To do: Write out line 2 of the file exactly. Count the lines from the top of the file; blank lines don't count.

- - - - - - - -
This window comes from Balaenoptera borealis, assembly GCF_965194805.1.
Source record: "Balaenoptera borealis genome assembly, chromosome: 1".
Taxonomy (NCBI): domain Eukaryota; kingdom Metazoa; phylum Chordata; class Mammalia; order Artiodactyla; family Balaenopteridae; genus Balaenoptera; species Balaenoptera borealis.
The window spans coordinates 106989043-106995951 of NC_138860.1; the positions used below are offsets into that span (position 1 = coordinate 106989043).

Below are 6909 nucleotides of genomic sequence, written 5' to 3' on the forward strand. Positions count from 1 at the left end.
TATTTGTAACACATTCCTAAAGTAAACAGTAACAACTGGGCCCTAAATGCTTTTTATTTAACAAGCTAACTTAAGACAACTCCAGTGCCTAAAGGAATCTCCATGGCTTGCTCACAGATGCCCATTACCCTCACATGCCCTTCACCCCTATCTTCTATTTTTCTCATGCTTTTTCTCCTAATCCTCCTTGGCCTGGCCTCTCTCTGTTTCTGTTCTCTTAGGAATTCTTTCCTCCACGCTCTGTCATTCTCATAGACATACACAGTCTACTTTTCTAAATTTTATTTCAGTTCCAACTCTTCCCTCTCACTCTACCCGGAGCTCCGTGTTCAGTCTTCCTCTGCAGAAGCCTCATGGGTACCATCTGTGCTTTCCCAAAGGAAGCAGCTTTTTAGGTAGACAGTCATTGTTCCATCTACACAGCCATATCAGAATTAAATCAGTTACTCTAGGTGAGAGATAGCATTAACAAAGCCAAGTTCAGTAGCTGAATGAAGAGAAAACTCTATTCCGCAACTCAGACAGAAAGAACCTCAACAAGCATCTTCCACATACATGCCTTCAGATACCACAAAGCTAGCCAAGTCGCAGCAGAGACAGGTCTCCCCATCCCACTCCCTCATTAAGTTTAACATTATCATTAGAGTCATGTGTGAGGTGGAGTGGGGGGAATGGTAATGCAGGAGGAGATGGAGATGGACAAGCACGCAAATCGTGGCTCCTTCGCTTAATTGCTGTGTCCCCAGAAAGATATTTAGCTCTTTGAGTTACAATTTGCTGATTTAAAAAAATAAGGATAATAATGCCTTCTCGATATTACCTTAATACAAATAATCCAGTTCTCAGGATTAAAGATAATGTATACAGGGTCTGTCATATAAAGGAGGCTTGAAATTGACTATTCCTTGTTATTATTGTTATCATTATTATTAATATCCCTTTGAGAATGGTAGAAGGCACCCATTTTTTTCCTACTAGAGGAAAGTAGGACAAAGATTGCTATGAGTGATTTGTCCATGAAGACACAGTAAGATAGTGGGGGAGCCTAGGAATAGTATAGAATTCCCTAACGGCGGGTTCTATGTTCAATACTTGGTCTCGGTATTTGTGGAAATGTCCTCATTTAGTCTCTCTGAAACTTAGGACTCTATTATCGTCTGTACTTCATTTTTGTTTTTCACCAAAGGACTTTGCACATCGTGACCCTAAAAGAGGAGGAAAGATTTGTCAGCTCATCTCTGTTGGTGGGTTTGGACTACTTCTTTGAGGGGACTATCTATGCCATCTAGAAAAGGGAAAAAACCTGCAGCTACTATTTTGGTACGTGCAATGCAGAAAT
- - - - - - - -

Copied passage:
Source record: "Balaenoptera borealis genome assembly, chromosome: 1".